Rewind Review: An elegant fighter, from a more... civilized age
Fifteen years ago, Capcom single-handedly brought one on one fighting games into the mindset of gamers with one single fighting game - Street Fighter II. On the other hand, you could say Capcom single-handedly caused the downfall of fighting games as well, with constant updates to this one Street Fighter game. From SFII Champion Edition, to SFII Turbo, Super Street Fighter II and SSF2 Turbo, they pretty much set the standard for rehashing (something they've done for years with all their major franchises, really) and beating a living horse and then continually beating it after it's dead. By this time, fighting fans were clamoring for the sequel - Street Fighter III. While it did come around and get ported to the Dreamcast at the turn of the century (to little fanfare, compared to the insane hype surrounding the SNES port of SFII), Capcom instead went backwards and offered a prequel to SF1 (the obscure original game that had little fanfare because it pretty much sucked) and SFII in the form of Street Fighter Zero, better known as Street Fighter Alpha on this side of the Pacific.
You could imagine this annoying the Street Fighter die-hards, but once the game released, there was little to whine about - SFA was an excellent, intelligent fighting game that is sadly passe nowadays. While Alpha 2 and 3 are much more complete and deep fighting games, the original Saturn conversion (and the pretty decent PlayStation port) is still a great playing fighter that has aged very little in the past 8 years or so. There's a reason why the Saturn is the original king of 2D fighting games (a throne the Dreamcast took away), and a port like SFA is just that reason.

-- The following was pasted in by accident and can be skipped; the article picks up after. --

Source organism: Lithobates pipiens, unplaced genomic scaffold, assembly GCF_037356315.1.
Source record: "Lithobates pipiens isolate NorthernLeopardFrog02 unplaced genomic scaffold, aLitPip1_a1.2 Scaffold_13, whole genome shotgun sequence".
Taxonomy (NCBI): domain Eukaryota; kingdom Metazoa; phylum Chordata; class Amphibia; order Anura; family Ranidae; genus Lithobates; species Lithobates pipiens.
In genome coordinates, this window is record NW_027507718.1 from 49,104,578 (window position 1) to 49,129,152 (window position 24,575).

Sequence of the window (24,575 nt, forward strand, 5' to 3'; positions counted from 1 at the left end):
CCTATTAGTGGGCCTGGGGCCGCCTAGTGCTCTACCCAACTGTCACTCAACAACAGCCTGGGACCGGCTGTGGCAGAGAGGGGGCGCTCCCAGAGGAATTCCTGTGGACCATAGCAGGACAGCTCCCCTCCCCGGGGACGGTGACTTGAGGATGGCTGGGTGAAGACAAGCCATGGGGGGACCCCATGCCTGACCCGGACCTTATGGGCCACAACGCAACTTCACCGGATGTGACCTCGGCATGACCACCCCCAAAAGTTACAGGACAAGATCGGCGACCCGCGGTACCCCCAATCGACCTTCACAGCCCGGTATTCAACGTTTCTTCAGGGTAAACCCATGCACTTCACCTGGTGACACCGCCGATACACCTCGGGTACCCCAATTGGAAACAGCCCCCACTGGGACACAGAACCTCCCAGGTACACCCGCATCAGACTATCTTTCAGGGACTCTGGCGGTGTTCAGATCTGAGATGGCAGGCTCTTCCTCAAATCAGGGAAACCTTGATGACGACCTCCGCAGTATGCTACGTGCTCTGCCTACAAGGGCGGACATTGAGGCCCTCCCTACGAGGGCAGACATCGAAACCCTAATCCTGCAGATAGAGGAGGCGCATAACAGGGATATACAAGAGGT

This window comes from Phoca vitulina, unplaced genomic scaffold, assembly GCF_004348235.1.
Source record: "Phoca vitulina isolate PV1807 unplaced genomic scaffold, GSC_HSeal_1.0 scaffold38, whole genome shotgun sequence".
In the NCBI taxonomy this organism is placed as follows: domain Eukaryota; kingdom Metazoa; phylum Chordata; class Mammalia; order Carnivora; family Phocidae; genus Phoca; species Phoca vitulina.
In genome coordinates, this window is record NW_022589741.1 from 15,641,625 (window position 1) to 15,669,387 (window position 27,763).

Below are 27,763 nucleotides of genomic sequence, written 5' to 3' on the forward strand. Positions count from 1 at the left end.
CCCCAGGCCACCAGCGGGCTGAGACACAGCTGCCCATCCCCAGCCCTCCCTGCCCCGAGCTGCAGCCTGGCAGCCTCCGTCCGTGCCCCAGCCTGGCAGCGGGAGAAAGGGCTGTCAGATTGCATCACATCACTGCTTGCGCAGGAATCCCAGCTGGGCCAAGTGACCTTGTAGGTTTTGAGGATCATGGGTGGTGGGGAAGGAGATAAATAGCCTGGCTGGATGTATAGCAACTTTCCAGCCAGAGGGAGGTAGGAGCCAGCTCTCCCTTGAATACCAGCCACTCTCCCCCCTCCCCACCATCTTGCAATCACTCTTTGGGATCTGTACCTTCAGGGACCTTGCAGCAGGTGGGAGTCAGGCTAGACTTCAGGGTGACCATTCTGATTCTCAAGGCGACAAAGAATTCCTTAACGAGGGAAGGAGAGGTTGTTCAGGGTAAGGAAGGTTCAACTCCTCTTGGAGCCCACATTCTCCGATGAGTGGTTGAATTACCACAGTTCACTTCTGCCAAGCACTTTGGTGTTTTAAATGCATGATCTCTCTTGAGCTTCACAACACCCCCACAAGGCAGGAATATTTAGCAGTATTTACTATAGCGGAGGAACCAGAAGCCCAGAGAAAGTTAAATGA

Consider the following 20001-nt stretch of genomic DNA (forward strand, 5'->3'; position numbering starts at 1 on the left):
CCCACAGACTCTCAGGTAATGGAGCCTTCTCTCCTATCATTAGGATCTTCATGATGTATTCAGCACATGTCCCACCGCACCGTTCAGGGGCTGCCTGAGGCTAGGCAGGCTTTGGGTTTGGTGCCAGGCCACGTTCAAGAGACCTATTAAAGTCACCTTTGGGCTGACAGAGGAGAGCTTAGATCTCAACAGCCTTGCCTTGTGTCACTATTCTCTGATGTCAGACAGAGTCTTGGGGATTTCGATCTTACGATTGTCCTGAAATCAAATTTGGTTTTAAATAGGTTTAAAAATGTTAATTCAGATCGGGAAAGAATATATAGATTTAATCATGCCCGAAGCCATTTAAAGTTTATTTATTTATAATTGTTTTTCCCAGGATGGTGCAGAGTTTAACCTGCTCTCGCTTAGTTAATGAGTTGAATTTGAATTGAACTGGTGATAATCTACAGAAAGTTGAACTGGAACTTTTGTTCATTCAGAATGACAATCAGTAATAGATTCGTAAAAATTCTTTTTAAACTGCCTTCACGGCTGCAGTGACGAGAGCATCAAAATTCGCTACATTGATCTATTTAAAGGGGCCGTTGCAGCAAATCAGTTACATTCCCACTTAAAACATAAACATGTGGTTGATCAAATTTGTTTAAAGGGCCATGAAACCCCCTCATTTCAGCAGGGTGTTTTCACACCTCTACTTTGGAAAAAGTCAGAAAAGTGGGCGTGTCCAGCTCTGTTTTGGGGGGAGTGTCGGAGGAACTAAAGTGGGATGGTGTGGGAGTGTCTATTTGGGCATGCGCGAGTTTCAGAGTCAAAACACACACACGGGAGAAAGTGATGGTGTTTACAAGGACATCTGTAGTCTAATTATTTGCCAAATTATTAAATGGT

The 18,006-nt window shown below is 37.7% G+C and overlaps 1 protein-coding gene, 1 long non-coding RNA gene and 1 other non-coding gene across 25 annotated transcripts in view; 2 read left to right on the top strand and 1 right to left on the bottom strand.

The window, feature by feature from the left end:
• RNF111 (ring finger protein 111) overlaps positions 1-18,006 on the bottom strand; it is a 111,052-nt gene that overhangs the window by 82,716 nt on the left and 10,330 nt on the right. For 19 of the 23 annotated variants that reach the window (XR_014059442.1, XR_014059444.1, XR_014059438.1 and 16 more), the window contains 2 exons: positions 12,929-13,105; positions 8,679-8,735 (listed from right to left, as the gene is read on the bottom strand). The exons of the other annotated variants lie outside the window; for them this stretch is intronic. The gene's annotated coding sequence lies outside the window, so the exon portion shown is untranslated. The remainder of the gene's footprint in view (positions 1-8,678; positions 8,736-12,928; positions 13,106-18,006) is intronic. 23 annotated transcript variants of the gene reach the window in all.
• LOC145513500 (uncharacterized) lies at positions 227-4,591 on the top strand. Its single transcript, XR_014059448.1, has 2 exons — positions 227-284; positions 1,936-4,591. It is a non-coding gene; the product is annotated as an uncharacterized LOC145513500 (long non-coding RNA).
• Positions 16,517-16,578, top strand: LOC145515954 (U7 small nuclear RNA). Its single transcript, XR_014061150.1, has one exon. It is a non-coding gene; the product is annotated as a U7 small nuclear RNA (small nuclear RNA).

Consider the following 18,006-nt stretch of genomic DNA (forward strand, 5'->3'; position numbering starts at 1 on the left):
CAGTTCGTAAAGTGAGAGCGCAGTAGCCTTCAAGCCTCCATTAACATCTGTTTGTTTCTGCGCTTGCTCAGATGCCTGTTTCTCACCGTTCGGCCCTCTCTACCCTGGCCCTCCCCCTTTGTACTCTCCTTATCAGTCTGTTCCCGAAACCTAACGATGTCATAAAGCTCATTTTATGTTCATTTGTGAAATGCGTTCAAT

While many fighting games nowadays come with numerous features to expand single player replay, Street Fighter Alpha (and most fighters of the day) comes with just 3 - single player, multiplayer and training. There's a "story" mode that lets you choose one of the 12 fighters and play through to an ending (if you have the difficulty set high enough, that is), and versus mode to play against friends. The training mode is just that, teaching you the moves and how to play the game.
Because of this lack of features (by today's standards, anyway), a game like SFA needs to have strong enough gameplay to keep you at it once you've played hours with friends or beaten the story modes with all characters and even unlocked the few hidden warriors. And the game certainly does. While many characters that were in other SF games (Ryu, Ken, Bison, Sagat, plus a few others who were in the original Street Fighter) control pretty much the same as the past with the same movesets, the added new characters to the SF universe (except Charlie who's more like Guile with a different haircut) are loaded up with moves and nuances to learn. New to the series and in every SF installment since is the Super Combo, a devastating special move that can wipe a load of energy from your opponent. You can't use it all the time though - you have to power up the meter on the bottom of the screen before you can pull it off. There's also the alpha counter that will counter one of these super moves if you hit it at the right time.